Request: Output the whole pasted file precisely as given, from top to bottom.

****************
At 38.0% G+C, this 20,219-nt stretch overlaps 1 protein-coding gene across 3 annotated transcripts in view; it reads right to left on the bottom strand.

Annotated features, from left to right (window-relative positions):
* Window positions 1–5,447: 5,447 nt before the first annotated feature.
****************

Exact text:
At 38.0% G+C, this 20,219-nt stretch overlaps 1 protein-coding gene across 3 annotated transcripts in view; it reads right to left on the bottom strand.

Annotated features, from left to right (window-relative positions):
* Window positions 1–5,447: 5,447 nt before the first annotated feature.